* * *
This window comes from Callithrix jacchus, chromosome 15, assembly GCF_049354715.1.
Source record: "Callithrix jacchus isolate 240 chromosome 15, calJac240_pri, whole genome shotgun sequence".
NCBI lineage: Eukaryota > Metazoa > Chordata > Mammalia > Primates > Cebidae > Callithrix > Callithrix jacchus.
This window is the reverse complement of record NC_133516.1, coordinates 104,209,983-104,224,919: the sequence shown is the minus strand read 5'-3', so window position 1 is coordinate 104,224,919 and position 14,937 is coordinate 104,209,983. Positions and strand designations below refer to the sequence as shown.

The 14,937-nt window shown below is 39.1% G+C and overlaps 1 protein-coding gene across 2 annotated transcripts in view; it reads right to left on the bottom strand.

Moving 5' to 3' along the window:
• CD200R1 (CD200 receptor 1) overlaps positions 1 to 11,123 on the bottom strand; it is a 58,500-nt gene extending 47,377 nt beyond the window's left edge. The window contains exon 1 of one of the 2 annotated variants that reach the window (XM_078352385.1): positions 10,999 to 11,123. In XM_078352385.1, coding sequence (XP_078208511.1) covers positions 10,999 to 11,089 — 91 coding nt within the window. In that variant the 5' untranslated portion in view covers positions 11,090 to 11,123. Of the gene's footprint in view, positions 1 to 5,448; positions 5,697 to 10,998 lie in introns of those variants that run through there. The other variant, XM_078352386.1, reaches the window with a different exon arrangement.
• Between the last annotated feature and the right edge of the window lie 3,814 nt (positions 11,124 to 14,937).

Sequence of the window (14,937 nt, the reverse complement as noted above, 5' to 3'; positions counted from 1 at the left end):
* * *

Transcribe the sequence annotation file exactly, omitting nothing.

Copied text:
This window comes from Callithrix jacchus, chromosome 15, assembly GCF_049354715.1.
Source record: "Callithrix jacchus isolate 240 chromosome 15, calJac240_pri, whole genome shotgun sequence".
NCBI lineage: Eukaryota > Metazoa > Chordata > Mammalia > Primates > Cebidae > Callithrix > Callithrix jacchus.
This window is the reverse complement of record NC_133516.1, coordinates 104,209,983-104,224,919: the sequence shown is the minus strand read 5'-3', so window position 1 is coordinate 104,224,919 and position 14,937 is coordinate 104,209,983. Positions and strand designations below refer to the sequence as shown.

The 14,937-nt window shown below is 39.1% G+C and overlaps 1 protein-coding gene across 2 annotated transcripts in view; it reads right to left on the bottom strand.

Moving 5' to 3' along the window:
• CD200R1 (CD200 receptor 1) overlaps positions 1 to 11,123 on the bottom strand; it is a 58,500-nt gene extending 47,377 nt beyond the window's left edge. The window contains exon 1 of one of the 2 annotated variants that reach the window (XM_078352385.1): positions 10,999 to 11,123. In XM_078352385.1, coding sequence (XP_078208511.1) covers positions 10,999 to 11,089 — 91 coding nt within the window. In that variant the 5' untranslated portion in view covers positions 11,090 to 11,123. Of the gene's footprint in view, positions 1 to 5,448; positions 5,697 to 10,998 lie in introns of those variants that run through there. The other variant, XM_078352386.1, reaches the window with a different exon arrangement.
• Between the last annotated feature and the right edge of the window lie 3,814 nt (positions 11,124 to 14,937).

Sequence of the window (14,937 nt, the reverse complement as noted above, 5' to 3'; positions counted from 1 at the left end):